That’s not to say that play will be the cure-all for Nala. Wendy also has to learn Nala’s touch threshold in order to succeed. It’s like the old commercial, “how many licks does it take to get to the middle of a tootsie pop? One . . . two . .. three . . . CRUNCH . . . . Three!” Well, in this case, we want to make sure there is no crunch. Knowing that Nala can only stand to be petted for 10 minutes means stopping well before that limit — at 6 or 8 minues. Or it may be timed by number of strokes, rather than minutes. In either case, Wendy needs to learn how to read Nala’s body language when she says, “I’m getting irritated,” to avoid crunch time. Specifically, we’re looking for: turned back or flattened ears; rippling skin down the spine; dilated eyes; or tail twitching that escalates to whipping. These signs mean: cease and desist. Depending on the severity of the specific cat’s overstimulation, either stop petting, or simply stand up and let the cat roll off your lap. No repercussions here; there’s no reason to punish Nala for being overstimulated. Just end the session, and let some time pass before starting a new one.

Accepting human touch is a learned behavior, not a natural one, and some cats may be more naturally reactive than others. Further, Nala may have missed out on vital human interaction during her early socialization period of kittenhood, so slow desensitization toward touch may be in order. This means counting the strokes before Nala gets antsy. Let’s say it’s five. Keep it at four, or even three, praising her, and then stopping. Do this for at least a week. Add a stroke every few days after, as tolerated. If she doesn’t tolerate adding strokes, remember that keeping petting to the head and neck area is usually tolerated better. Stay away from the rear, tummy, and full body strokes for cats that are easily overstimulated.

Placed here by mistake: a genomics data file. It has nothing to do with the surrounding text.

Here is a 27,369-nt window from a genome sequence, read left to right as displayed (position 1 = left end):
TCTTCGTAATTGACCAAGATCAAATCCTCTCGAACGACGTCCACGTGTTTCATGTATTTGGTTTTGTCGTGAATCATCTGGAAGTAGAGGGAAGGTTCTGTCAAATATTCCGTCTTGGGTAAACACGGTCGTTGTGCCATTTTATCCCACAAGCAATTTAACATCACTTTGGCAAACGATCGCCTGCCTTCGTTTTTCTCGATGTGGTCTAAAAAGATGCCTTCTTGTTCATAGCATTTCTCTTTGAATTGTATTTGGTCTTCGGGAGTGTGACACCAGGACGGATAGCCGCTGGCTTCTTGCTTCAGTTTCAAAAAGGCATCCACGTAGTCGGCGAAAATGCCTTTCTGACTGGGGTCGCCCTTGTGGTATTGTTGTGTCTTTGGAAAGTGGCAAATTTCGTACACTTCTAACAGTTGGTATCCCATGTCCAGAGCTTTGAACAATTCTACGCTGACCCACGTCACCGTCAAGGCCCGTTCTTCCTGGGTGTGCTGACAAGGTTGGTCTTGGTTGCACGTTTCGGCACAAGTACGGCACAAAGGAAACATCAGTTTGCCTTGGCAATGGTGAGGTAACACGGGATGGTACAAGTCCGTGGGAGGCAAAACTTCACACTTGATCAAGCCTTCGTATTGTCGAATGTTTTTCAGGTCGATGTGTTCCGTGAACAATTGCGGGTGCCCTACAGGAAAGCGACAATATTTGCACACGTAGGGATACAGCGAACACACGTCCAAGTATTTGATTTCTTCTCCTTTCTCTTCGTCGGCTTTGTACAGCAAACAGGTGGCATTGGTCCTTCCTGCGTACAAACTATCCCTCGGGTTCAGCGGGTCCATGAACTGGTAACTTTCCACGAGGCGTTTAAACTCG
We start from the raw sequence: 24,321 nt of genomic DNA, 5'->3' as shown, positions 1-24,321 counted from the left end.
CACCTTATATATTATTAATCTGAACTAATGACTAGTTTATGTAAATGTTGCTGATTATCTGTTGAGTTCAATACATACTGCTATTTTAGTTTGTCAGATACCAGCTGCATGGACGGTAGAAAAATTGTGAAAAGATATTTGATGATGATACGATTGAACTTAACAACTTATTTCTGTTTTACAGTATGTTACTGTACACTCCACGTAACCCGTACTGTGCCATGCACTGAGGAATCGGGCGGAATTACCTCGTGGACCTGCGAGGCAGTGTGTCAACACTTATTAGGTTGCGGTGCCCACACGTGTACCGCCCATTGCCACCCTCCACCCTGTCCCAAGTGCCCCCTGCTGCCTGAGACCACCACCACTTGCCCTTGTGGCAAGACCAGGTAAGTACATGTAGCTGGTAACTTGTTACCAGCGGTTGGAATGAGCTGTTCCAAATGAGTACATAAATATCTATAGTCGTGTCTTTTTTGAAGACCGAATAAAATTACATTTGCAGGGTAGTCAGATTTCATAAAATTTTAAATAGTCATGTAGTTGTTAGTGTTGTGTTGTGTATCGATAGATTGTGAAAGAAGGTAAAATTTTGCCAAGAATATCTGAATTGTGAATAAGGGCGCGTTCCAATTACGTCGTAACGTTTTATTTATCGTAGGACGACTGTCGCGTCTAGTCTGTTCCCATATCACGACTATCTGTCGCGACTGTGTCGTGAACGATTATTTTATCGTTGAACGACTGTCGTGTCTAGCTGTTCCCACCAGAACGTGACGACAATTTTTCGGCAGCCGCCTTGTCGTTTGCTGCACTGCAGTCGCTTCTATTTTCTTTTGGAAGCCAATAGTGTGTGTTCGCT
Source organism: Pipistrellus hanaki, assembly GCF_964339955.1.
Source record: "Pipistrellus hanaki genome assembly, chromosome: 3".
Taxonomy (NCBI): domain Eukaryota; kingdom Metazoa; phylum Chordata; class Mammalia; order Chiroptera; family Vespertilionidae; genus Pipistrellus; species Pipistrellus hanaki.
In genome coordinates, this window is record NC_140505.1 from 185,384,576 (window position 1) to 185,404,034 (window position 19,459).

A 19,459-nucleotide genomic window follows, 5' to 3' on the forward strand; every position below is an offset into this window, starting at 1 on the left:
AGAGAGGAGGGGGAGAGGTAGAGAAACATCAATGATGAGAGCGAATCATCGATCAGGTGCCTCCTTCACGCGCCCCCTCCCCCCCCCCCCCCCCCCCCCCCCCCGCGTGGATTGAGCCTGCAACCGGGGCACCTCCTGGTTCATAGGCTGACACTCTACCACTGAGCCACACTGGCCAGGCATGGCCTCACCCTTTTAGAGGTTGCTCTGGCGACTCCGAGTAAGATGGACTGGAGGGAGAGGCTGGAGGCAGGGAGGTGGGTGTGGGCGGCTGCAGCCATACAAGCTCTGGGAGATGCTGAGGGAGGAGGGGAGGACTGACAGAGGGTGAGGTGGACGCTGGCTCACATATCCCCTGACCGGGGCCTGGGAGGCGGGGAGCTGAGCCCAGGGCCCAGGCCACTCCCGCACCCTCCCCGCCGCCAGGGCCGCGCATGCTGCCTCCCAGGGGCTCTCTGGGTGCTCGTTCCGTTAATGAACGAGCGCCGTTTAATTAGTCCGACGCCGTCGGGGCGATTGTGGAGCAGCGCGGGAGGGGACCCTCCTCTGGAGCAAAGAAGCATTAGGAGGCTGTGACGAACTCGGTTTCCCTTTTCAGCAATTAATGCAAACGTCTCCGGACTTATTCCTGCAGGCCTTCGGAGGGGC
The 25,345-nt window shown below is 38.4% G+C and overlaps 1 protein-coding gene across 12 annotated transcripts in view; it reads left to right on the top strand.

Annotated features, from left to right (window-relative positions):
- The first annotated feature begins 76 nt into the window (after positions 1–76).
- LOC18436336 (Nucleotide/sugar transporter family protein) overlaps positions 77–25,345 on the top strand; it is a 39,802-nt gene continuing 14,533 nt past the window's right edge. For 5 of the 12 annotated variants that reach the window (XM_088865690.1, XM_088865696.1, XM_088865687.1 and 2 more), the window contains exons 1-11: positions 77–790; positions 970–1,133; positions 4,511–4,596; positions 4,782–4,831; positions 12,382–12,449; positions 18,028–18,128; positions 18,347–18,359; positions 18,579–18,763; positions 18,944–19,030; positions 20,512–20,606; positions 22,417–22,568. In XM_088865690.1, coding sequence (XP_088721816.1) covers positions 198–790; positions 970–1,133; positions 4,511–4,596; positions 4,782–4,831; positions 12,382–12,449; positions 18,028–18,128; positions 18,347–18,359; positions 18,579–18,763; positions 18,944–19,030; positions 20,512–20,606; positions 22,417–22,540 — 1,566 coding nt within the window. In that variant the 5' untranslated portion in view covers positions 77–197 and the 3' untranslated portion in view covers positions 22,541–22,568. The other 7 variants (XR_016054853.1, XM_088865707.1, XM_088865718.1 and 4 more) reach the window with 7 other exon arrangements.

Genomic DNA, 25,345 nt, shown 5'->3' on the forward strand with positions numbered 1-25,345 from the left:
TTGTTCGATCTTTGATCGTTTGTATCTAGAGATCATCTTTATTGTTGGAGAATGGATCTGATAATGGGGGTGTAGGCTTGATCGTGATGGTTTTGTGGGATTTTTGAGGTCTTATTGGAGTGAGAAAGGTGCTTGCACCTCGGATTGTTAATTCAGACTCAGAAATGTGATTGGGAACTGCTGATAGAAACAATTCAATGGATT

Many hypersensitive cats benefit greatly from flower essence therapy. Spirit Essences offers many formulas to help with behavioral issues. In this case, “Feline Training” will help adjust to the new lessons of play therapy, while using “Stress Stopper” during the petting desentization sessions will help to bring a cat like Nala’s energy “off the ceiling.”

Finally, remember if biting occurs, or the dreaded all-four-paw wraparound, don’t struggle or try to pull away. Instead, go completely limp and give a sharp “OUCH!” This will distract the cat verbally, and at the same time not trigger the instinctual prey drive. If you stiffen or struggle, your hand resembles prey even more. Above all, don’t yell or punish your cat! It will frustrate them further, effectively infusing them with even more negative energy, and it will probably not make you feel too good, either.

If your cat has overstimulation or petting-related aggression, always have a remote toy handy. Remote toys include sparkle balls, furry mice — a rolled up sock if nothing else is at hand — something you can have in your pocket. At the moment the inappropriate behavior begins, throw the remote toy as a distraction, and to re-focus the cat’s attention. Essences may also be helpful.

Your job is to understand a cat’s basic motivation so that it’s not misinterpreted, learn basic body signals so that you can effectively anticipate and thwart an attack, and redirect that energy. Be proactive! You and your cat will be much happier that way!